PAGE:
One reason the tavern has thrived is the couple’s clear-eyed vision of a Texas-style tavern.
Don said, “What Texans love about Texas is each other—and rolling out the red carpet of hospitality to guests and visitors. We set out to create a place where people—whether they knew each other beforehand or not—could enjoy one another’s company along with stellar drinks, good food, country music—including some performances by my band—and lots of laughter.”
The menu is purposely simple, designed to deliver well-executed Texas favorites with a slight twist such as chicken-fried steak sliders on cheddar biscuits with gravy, the Ridiculous Chicken Sandwich (a Dixie-fried chicken breast, gravy, jalapeños and bacon jam on brioche) and a variety of juice-dripping burgers including Don’s personal favorite, the Tavern Burger (griddled beef patty, aged cheddar, bacon jam, two slices of bacon and avocado as well as lettuce, tomato and an onion slice).
“Bacon jam—sweet, salty, savory, crunchy—is almost beyond words,” Don said. “Suffice it to say it just elevates everything it touches.”
The bar serves a variety of beer on tap, including locally produced craft beers, an extensive wine list and signature cocktails showcasing local spirits mixed with a twist of creativity. For instance, the Humble Donkey, named after a local art gallery and featuring Moody June Gin from Bone Spirits in Smithville and ginger beer, is the tavern’s take on a Moscow Mule.
The ingredients have a synergy just like the elements the Teague’s put in place to make their tavern one-of-a-kind.
“Before we opened, I used to imagine the sound of our guests’ laughter,” Kiki said. “Now that sound is real—and constant. It’s my signal that we’re doing something right.”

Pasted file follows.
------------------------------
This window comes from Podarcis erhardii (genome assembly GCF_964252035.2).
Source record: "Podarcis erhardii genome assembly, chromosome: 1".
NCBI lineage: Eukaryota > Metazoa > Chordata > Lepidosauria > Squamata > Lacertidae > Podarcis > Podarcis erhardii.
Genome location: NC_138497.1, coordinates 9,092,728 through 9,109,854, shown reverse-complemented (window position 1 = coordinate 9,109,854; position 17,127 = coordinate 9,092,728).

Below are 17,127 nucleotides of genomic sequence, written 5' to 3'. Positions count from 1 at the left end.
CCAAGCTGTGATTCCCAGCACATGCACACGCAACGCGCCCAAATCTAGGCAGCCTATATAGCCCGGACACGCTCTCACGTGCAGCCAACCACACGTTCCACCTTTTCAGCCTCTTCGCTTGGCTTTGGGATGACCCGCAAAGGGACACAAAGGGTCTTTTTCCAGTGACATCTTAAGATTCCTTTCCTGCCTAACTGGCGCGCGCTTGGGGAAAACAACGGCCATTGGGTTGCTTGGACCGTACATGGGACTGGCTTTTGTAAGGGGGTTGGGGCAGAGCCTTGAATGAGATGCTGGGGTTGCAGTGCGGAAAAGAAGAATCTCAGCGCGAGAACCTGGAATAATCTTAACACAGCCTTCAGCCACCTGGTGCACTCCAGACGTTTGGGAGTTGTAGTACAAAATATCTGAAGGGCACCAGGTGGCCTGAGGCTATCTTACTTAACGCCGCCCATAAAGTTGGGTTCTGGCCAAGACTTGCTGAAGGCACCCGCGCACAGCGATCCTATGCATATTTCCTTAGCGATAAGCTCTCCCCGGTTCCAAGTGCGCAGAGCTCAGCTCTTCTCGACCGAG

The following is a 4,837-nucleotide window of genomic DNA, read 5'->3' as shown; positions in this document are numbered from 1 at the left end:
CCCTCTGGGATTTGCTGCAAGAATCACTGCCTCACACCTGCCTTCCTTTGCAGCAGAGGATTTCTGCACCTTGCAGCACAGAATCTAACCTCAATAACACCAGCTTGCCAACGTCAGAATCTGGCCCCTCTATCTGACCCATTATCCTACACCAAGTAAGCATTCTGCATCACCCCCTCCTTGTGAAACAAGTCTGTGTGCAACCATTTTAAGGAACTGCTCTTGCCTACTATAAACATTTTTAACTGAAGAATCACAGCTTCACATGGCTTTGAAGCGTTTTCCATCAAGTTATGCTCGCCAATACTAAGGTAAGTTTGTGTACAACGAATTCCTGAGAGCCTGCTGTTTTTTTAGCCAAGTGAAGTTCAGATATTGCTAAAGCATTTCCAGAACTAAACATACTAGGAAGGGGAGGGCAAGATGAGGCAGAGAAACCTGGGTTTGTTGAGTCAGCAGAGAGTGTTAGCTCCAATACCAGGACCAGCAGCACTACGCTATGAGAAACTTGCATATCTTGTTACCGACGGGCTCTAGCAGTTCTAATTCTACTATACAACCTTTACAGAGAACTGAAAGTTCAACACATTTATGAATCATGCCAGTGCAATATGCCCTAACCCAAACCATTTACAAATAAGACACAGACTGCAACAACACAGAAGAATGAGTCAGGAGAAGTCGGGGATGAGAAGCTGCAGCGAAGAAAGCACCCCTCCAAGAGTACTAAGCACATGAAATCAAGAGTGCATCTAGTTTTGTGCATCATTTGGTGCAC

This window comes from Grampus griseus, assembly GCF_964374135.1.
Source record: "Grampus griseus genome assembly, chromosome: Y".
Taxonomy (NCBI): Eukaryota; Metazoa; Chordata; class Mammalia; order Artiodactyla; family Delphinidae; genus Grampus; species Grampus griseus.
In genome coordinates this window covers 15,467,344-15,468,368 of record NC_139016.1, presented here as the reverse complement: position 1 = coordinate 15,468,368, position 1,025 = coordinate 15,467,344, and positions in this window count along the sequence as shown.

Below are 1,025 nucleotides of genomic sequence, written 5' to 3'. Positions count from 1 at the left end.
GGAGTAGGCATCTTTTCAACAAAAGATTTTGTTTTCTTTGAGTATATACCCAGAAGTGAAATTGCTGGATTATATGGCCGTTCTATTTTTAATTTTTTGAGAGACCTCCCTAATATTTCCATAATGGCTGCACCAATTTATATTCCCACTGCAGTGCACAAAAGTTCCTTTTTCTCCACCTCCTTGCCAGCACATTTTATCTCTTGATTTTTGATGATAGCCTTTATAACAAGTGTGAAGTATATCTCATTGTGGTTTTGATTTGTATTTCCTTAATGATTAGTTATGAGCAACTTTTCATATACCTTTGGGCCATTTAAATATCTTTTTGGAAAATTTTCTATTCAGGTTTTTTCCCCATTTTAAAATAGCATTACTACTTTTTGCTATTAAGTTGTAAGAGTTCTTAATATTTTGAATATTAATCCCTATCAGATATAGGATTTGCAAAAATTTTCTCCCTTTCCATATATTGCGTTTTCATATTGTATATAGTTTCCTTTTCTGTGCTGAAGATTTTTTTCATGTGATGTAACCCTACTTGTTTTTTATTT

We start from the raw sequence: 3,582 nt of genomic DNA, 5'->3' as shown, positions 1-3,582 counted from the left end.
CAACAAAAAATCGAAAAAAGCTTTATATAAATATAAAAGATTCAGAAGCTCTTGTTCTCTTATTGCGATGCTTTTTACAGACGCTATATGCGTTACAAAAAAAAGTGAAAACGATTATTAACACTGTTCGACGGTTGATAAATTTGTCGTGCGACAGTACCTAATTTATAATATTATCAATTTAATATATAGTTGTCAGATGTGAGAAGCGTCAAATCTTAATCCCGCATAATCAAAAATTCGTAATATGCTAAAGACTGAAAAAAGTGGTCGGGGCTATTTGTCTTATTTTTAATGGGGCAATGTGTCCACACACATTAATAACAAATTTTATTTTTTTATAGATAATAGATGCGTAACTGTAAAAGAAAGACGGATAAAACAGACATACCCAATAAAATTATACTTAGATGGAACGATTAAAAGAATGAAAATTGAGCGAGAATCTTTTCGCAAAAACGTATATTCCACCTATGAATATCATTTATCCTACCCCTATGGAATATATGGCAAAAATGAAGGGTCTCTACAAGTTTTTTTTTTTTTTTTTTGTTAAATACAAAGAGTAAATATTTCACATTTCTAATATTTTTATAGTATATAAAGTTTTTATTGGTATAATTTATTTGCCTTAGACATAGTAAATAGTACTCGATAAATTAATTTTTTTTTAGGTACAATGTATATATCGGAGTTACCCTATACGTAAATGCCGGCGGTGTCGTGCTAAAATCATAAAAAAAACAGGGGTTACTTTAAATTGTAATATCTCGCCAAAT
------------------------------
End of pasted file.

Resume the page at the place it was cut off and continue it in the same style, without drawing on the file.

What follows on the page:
A Teague’s Tavern Favorite
Fill a 12-ounce Collins glass with ice and six fresh, muddled blueberries. Add 1 ½ ounces of Dripping Springs Vodka, ½ ounce of fresh lemon juice, and ¾ ounce of simple syrup then fill to the top with club soda. Gently roll the drink into a 16-ounce glass and pour back into the Collins glass. Add a lemon wedge and enjoy!
105 N. Live Oak Street
Round Top, Texas 78946
Monday 8 AM – 9 PM
Wednesday 11 AM – 9 PM
Thursday 11 AM – 9 PM
Friday 8 AM – 11 PM
Saturday 8 AM – 11 PM
Sunday 8 AM – 9 PM
*The restaurant has special hours during the spring and fall antiques shows. Check its website for show hours.
Teague’s Tavern on Henkel Square in Round Top is a destination for Texas comfort food, signature cocktails, country music, laughter and community.
Reservations are recommended for parties of more than six. Take-out is available, except during the spring and fall antiques shows when the tavern also offers a limited menu to expedite service.
The venue boasts a private upstairs dining room that can be rented for special events catered by the restaurant’s staff. The upstairs dining room can accommodate 30 while the adjoining upstairs patio can accommodate about 20 guests.
_______________________________________________________________________________________by Lorie A. Woodward
photos by Dixie Ray Hamilton, Dixie Ray Photography